General Introduction

All articles are copyrighted. In most cases, articles on protecting quilts may be reprinted in your quilt guild newsletter free of charge, but please request permission first.

Through this series of articles, I want to explore a different aspect of quilting – the fact that your quilt is not done when the binding is on! There are still many little tasks to perform including labeling, photographing, documenting, and insuring, among other things.

Consider for a moment what the job of a quilt appraiser is. Basically, she must be a detective trying to determine when a particular quilt was made. She does this by examining the fabrics, patterns and methods used. Then she must make an educated guess as to when the quilt may have been made based on her knowledge of textile history. How much easier her job is when the quilt is dated or even signed!

Have you considered that we are making tomorrow’s heirlooms! We can help our descendants out by recording information about the quilts we are making. We also add to the sentimental value of quilts by including the stories behind our quilts. It doesn’t matter if your quilt is a masterpiece or not. What matters is that your children or grandchildren will love your quilt because YOU made it! In future years, they will want to know more about who made their treasured quilt. Besides, as time passes, I forget the little details myself!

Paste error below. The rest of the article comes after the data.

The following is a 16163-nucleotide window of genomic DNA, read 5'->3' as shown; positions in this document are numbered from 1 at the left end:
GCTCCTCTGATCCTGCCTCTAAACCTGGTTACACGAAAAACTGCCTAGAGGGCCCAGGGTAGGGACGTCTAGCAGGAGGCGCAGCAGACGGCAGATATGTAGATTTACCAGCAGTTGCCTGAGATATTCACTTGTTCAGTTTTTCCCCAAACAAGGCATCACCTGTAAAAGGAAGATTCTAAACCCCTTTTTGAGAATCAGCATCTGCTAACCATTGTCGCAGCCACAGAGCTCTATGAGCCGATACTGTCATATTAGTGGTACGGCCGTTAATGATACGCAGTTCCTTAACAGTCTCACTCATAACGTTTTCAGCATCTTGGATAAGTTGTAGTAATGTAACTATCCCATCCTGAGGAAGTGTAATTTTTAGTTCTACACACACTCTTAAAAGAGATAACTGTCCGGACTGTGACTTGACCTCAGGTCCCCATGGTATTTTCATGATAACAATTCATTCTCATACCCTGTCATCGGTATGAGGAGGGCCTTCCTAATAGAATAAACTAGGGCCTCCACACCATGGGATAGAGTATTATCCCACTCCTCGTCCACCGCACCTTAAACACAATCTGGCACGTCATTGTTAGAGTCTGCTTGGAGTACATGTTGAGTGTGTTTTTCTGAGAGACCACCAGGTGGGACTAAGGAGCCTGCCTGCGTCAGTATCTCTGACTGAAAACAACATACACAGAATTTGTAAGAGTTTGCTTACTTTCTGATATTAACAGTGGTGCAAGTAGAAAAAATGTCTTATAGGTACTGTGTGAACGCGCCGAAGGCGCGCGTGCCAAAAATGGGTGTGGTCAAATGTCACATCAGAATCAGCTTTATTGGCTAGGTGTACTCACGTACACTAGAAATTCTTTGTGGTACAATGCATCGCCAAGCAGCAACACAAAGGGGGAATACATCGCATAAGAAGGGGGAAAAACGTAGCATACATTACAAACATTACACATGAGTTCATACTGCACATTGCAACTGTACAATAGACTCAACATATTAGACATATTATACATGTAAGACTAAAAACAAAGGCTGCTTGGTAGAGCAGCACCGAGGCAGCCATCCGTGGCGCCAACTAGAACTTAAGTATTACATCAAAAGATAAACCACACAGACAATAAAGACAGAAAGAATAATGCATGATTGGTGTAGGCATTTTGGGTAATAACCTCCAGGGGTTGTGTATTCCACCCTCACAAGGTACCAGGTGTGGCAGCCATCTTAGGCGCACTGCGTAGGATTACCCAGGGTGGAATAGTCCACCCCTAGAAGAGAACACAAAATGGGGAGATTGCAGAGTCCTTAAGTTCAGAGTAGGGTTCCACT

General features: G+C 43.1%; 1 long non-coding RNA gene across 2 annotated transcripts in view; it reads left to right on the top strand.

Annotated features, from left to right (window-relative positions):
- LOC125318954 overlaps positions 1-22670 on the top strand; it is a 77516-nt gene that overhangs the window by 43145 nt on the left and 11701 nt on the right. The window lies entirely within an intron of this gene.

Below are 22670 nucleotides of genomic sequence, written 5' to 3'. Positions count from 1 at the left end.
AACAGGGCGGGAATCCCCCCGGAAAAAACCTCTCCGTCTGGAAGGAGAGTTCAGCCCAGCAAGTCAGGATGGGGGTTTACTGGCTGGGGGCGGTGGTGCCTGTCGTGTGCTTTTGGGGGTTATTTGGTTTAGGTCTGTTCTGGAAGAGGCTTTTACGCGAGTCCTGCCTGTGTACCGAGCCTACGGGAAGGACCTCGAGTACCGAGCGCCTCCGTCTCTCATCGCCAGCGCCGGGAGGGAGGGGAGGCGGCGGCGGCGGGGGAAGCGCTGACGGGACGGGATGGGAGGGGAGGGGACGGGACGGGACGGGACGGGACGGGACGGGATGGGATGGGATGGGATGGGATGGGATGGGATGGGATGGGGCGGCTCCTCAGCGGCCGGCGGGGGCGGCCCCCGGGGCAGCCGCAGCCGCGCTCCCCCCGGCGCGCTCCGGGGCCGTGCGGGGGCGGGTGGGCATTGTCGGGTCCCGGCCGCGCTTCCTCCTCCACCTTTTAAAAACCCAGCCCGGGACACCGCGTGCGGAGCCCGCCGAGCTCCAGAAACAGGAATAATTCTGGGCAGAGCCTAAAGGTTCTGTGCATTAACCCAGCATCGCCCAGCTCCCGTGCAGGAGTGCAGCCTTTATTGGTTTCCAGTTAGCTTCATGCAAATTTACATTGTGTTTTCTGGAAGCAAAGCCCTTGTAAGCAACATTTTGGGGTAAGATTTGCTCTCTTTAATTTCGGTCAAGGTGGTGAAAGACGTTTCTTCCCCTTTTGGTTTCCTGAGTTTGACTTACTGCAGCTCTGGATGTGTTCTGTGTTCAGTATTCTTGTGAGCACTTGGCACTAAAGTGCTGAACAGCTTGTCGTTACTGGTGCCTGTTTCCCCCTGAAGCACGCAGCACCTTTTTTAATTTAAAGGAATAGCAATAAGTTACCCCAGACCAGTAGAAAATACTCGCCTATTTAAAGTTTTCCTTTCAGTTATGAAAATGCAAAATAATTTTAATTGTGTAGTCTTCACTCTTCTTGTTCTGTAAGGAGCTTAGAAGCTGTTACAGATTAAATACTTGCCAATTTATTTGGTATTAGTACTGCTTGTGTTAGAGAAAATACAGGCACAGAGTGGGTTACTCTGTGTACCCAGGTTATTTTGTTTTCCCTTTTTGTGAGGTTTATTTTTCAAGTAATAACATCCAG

Another reason to document our quilts is for their protection. I have a website, www.lostquilt.com, which displays lost and stolen quilts. At the time of this writing, there are nearly fifty quilts which are listed. For half of those, the owner does not even have a photograph of their missing quilt. All they have left are the memories and possibly some scraps of fabric. Imagine the heartbreak! Imagine how hard will it be to recover a lost or stolen quilt if they do not even have a photograph of their quilt.

During the summer of 1999, one of my quilts was lost during shipment. For two months, the shipping company could not locate my package even though it had a tracking number. Repeatedly, they asked me to submit a claim on my quilt. What I didn’t tell them was that my quilt had not been appraised! Do you realize that without an appraisal, if my quilt was never recovered, the most I could expect to receive as compensation would be the cost of materials? My story had a happy ending and that quilt is now appraised for much more that I ever would have imagined!

Through this series of articles, I want to touch on some issues you may not have considered. I hope these articles will motivate you to look at your beloved quilts a little differently. Possibly, the articles will help you see the importance of what you quilt. If nothing else, I hope they inspire you to at least sign and date your quilts for future generations.

Article originally published March 2000

© 2000, Maria Elkins